This comprehensive collection offers a concise introduction to the institutional framework of the Holy See, conceptualizing papal agency and positions from a range of international theory perspectives. The authors – international scholars from political science, history and religious studies – explore multiple fields of papal and Vatican influence, ranging from spy networks and inter-religious dialogue to social doctrine and religious freedom.
This book demonstrates that, contrary to secularization theory, the papacy is not in decline in world politics. Since World War II, the Holy See has played a steadily increasing role in international relations. Globalization supports the role of the Catholic Church as a transnational actor not only in the advanced industrial societies of the West but also increasingly across the Global South. In this volume, the authors document the legacies of John Paul II and Benedict XVI as well the current pontificate of Pope Francis from a range of contemporary perspectives.
This book comprises research articles and commentary essays on the papacy in world politics originally published in The Review of Faith & International Affairs.
1. Introduction: Popes on the Rise
Mariano P. Barbato, Robert J. Joustra, and Dennis R. Hoover
2. Sovereignty, Supranationalism, and Soft Power: The Holy See in International Relations
Timothy A. Byrnes
3. Beyond Integration and Differentiation? The Holy See and the Pope in the System of World Politics
4. Diplomacy, Papacy, and the Transformation of International Society
5. Rerum Novarum and the Right to Work: 19th-Century Lessons for 21st-Century Labor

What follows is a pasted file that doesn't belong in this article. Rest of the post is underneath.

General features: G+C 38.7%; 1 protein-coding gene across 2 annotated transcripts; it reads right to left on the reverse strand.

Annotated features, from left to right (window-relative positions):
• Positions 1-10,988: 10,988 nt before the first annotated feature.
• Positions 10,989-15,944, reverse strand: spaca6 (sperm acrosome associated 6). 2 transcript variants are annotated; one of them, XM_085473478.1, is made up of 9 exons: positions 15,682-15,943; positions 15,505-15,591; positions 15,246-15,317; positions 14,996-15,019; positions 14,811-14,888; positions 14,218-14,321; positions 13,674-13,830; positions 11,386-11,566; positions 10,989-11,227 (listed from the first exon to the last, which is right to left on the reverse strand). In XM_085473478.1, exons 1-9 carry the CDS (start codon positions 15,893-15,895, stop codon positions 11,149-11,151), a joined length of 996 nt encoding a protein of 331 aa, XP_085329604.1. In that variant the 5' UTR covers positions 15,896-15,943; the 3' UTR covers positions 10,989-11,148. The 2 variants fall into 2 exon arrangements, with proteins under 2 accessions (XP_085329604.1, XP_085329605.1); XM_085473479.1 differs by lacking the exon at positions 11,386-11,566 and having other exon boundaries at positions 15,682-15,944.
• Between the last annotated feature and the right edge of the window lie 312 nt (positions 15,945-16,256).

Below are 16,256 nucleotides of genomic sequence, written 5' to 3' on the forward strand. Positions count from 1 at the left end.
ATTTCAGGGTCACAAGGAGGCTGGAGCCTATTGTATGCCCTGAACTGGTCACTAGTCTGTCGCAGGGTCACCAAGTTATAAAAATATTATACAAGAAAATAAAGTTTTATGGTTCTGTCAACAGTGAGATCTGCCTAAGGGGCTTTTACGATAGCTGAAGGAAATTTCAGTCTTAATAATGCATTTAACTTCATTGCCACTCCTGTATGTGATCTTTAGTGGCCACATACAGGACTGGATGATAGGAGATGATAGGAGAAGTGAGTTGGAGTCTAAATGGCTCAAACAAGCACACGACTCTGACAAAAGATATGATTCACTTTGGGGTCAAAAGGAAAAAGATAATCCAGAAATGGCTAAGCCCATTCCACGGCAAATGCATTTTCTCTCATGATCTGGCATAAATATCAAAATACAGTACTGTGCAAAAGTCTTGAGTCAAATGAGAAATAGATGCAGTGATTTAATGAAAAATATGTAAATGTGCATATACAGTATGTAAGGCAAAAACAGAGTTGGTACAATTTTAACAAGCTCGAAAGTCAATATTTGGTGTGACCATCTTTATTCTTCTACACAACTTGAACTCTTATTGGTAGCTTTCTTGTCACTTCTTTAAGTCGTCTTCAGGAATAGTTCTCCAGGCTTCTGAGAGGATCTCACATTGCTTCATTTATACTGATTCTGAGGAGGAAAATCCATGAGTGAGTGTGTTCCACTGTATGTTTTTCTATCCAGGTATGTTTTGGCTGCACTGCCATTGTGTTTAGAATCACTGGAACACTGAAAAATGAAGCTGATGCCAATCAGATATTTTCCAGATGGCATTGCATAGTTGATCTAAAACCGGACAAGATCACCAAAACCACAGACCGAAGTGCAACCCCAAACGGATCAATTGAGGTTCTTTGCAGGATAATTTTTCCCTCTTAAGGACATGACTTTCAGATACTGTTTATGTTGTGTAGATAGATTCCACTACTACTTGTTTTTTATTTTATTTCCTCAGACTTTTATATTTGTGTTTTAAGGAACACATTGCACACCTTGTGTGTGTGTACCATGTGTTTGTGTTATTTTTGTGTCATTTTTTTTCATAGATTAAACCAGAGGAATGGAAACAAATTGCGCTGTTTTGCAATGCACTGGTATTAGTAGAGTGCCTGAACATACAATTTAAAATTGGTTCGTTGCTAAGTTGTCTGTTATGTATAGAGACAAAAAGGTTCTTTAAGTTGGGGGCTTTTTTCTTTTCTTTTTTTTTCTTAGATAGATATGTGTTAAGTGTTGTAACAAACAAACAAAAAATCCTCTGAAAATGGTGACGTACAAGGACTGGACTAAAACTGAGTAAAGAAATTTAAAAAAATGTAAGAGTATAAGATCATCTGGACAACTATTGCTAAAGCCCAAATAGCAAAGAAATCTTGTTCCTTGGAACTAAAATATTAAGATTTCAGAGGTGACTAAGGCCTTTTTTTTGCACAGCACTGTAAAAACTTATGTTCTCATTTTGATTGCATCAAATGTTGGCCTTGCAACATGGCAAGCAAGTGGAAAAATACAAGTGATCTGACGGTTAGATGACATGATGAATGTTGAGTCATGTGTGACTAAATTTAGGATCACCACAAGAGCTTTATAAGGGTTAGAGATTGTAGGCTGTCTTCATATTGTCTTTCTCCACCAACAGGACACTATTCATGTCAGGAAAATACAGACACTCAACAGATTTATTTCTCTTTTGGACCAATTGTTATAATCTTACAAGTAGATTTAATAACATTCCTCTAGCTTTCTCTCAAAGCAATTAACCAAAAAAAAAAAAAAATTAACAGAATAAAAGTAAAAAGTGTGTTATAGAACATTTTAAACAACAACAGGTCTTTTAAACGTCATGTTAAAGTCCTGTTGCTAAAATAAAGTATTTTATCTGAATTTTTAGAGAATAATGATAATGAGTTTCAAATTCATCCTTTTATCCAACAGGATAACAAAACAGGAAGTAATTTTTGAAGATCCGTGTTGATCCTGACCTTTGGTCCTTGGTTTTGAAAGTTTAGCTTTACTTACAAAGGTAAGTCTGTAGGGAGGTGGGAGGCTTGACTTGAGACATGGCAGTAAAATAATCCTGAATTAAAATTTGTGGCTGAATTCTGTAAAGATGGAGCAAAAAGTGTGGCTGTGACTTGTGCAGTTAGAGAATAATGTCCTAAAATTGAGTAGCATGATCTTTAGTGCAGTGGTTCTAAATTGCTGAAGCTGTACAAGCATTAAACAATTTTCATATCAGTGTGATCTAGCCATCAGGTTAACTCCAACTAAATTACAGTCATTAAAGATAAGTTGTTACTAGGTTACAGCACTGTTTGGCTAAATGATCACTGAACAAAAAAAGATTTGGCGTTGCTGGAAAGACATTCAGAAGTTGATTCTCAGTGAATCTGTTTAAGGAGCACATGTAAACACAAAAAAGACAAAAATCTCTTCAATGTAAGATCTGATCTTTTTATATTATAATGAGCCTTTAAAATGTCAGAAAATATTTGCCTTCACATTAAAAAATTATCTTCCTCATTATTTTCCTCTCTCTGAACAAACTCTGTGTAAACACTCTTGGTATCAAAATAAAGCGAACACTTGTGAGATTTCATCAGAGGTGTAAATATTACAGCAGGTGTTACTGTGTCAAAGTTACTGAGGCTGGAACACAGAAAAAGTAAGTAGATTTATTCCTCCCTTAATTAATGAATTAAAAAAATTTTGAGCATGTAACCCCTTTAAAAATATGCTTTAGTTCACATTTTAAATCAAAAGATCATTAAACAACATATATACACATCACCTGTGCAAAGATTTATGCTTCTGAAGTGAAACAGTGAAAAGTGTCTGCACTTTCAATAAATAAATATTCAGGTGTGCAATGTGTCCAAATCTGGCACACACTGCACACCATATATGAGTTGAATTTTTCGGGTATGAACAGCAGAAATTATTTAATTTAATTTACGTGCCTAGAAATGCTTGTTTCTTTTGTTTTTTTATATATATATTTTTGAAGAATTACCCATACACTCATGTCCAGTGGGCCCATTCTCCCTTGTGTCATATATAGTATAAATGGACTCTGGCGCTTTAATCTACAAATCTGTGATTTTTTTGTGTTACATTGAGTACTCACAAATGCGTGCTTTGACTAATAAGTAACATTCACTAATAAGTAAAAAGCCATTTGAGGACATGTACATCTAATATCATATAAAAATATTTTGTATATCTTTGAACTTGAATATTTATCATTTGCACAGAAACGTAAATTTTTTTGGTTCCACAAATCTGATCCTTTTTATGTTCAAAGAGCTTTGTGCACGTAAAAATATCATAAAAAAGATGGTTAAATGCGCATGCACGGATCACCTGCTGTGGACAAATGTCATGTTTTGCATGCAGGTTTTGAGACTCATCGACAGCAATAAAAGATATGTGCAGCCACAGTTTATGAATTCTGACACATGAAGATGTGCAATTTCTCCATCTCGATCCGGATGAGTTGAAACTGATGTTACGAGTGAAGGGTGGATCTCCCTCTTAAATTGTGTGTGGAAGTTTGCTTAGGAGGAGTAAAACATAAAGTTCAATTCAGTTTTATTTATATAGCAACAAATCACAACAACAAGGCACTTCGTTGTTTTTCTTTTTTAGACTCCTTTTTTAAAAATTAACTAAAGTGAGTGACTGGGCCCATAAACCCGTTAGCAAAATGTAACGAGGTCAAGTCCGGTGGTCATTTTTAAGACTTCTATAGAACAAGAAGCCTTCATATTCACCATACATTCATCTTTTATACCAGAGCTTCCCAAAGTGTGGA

6. Among Spies, Popes, and the Good Cyrenians: La Commission pour l’Eglise Persécutée as a Transnational Catholic Actor in the Cold War
7. Two "Popes" to Speak for the World: The Pope and the United Nations Secretary General in World Politics
8. Papal Geopolitics: The World According to Urbi et Orbi
Petr Kratochvíl and Jana Hovorková
9. Diplomatic Language in the Deepavali Messages of the Pontifical Council for Interreligious Dialogue
10.A Trajectory Towards the Periphery: Francis of Assisi, Louis Massignon, Pope Francis, and Muslim-Christian Relations
Scott M. Thomas
11. Dignitatis Humanae and the Catholic Human Rights Revolution
Kenneth L. Grasso & Robert P. Hunt
12. Roman Catholicism and the Faith-Based Movement for Global Human Rights
Allen D. Hertzke
13. Pope John Paul II and the Dynamics of History
14. Catholic Peacemaking, 1991–2005: The Legacy of Pope John Paul II
15. A Diplomacy of Candor: Pope Benedict XVI on the Global Stage
Bernard J. O'Connor
16. Benedict XVI: Peacemaker
Drew Christiansen S.J.
17. Catholic Social Teaching, Macintyre’s Social Theory, and Global Development
Scott M. Thomas
This series aims to publish high quality works on the topic of the resurgence of political forms of religion in both national and international contexts. This trend has been especially noticeable in the post-cold war era (that is, since the late 1980s). It has affected all the ‘world religions’ (including, Buddhism, Christianity, Hinduism, Islam, and Judaism) in various parts of the world (such as, the Americas, Europe, the Middle East and North Africa, South and Southeast Asia, and sub-Saharan Africa).
The series welcomes books that use a variety of approaches to the subject, drawing on scholarship from political science, international relations, security studies, and contemporary history.
Books in the series explore these religions, regions and topics both within and beyond the conventional domain of ‘church-state’ relations to include the impact of religion on politics, conflict and development, including the late Samuel Huntington’s controversial – yet influential – thesis about ‘clashing civilisations’.
In sum, the overall purpose of the book series is to provide a comprehensive survey of what is currently happening in relation to the interaction of religion and politics, both domestically and internationally, in relation to a variety of issues.